The best question of all: Would the labels make more money offering their songs inexpensively over the internet in high quality mp3/ogg formats, rather than pissing off their customers and TRYING to thwart open digital formats? (I stress "TRYING.")

      One day they will wake up. Until then, I couldn't care less how much copyrighted material is traded online... the legalities of which are only clear to the RIAA (i.e. "it's illegal").
    • Granted, this is off of the FastTrack network, but the information is still valid.

      1. Dungeon Siege Demo
      2. Day of Defeat Patch (Halflife Mod)
      3. Alias Season 2 episode 1

      Note that two of these are definitely freely distributable. The third one is not available anywhere else - and I have yet to hear of a big* hubbub concerning TV shows.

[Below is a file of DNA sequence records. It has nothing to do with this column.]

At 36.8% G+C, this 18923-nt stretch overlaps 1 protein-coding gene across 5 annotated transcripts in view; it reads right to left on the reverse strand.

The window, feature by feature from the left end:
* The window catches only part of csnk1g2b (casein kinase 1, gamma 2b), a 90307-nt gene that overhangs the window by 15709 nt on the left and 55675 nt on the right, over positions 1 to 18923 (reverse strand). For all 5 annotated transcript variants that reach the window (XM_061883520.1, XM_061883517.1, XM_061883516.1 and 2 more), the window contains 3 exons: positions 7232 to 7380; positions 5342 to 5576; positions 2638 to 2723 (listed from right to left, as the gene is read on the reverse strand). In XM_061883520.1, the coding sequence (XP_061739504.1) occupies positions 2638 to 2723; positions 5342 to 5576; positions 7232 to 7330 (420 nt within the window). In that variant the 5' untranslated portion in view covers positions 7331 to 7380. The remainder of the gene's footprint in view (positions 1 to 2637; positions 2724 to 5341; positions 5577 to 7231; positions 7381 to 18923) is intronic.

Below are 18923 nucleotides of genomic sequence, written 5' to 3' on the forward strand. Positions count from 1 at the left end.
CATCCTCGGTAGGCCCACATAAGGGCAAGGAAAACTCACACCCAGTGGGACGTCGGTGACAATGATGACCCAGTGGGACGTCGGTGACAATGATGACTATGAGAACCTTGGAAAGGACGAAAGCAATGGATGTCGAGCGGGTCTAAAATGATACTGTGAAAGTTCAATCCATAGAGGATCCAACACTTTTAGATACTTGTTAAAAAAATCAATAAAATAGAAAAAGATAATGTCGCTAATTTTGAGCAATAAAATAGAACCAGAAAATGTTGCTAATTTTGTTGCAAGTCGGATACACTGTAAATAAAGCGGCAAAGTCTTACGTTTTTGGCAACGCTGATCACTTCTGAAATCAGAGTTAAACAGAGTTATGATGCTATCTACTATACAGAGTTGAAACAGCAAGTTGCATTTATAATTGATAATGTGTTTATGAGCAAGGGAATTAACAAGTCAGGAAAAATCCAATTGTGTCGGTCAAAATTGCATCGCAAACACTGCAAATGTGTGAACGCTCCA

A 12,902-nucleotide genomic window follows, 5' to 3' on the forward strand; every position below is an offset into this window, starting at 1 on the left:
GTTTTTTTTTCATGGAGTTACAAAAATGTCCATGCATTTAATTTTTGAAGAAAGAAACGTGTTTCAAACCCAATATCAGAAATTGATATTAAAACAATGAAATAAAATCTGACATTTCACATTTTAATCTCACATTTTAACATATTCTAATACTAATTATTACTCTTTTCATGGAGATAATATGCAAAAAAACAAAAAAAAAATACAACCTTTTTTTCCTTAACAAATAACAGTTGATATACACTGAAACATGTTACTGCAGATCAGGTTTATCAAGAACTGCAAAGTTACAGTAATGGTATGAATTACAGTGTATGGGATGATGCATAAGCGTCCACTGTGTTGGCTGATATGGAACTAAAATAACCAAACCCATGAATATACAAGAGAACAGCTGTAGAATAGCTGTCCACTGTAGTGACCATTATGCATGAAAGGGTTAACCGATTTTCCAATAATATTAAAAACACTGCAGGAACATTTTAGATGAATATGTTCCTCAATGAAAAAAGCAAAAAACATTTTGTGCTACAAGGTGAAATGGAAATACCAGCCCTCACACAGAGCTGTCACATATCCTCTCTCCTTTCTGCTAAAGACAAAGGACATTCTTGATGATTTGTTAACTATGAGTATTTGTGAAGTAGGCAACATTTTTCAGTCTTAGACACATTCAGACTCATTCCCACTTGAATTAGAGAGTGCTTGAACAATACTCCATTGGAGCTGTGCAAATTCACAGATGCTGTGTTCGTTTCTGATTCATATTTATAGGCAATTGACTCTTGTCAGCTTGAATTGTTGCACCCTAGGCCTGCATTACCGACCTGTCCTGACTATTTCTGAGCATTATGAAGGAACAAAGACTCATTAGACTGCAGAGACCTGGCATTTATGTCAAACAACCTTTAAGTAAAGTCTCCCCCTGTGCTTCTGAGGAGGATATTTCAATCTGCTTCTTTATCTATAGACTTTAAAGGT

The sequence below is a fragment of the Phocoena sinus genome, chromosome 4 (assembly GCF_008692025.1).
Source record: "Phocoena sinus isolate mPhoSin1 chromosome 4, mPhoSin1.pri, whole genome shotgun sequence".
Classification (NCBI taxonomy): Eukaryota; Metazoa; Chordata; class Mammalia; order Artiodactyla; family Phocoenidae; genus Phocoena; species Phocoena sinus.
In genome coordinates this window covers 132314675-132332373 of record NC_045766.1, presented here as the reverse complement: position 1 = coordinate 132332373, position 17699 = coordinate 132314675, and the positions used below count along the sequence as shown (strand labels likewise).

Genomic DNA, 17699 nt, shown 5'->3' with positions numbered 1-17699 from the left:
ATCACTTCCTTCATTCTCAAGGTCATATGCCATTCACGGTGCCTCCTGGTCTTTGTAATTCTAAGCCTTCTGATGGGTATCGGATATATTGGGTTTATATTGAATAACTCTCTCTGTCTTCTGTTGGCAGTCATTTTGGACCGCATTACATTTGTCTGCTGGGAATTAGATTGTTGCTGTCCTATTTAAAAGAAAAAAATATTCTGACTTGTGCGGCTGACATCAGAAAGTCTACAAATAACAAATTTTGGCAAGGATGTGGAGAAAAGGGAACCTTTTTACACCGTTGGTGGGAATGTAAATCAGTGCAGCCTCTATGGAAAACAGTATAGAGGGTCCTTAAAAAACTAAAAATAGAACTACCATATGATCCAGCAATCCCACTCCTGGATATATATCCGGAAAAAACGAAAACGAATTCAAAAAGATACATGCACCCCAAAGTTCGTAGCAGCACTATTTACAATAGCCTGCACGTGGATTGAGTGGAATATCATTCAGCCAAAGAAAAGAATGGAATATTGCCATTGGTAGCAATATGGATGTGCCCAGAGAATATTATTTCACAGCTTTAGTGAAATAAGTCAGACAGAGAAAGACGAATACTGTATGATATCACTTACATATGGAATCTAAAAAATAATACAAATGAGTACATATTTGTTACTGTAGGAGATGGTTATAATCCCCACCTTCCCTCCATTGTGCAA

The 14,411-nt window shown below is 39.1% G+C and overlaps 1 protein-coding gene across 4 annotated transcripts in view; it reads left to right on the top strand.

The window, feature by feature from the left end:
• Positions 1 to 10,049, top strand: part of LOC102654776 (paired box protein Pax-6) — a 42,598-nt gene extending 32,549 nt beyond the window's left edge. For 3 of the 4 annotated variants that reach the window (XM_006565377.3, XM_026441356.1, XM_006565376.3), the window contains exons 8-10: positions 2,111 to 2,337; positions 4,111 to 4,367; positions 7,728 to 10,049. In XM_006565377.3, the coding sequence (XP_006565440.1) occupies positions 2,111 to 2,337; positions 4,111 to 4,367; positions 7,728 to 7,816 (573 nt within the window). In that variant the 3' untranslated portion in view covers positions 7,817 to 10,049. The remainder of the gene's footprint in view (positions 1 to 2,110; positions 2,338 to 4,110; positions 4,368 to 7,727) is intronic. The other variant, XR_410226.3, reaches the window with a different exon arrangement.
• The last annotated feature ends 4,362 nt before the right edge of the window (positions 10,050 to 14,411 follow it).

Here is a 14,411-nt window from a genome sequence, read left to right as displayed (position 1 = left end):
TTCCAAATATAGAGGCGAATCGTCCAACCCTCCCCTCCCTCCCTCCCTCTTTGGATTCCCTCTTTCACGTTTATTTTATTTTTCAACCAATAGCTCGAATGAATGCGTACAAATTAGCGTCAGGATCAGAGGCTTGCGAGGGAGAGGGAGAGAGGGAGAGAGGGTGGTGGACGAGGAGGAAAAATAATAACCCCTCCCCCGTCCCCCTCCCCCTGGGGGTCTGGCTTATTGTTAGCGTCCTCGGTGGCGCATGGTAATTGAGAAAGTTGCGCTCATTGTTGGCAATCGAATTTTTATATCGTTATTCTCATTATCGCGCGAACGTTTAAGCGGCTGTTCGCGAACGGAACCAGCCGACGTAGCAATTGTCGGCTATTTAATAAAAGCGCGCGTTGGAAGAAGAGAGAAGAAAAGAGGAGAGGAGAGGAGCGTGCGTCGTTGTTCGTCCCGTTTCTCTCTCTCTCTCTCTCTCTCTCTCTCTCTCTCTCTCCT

*there is a small hubbub, but nobody REALLY seems to care - I'll let you speculate as to why that is
      • I'll admit to using kazaalite to downlaod mostly copyrighted material, but in the form of TV shows, my Great Archive of Late 20th/Early 21st Century Cartoons [tripod.com] (and some music vids and other stuff)has been built entirely from Kazaa. Most of these things are not avalible anywhere else(the old ghostbusters cartoon, TMNT, etc). This seems to me to be a perfectly legitimate use for this. An added bonus is that I dont watch much TV anymore. And before anyone points it out, i'll admit that those movies in there are mine, i know its illegal, i'm not being hypocritical because i mostly use it for legitimate things. Also, all my shared files are mp3s of local artists, a few that i bought, but mostly ones i got free at shows, i doubt these small bands would have any problems with their music being spread.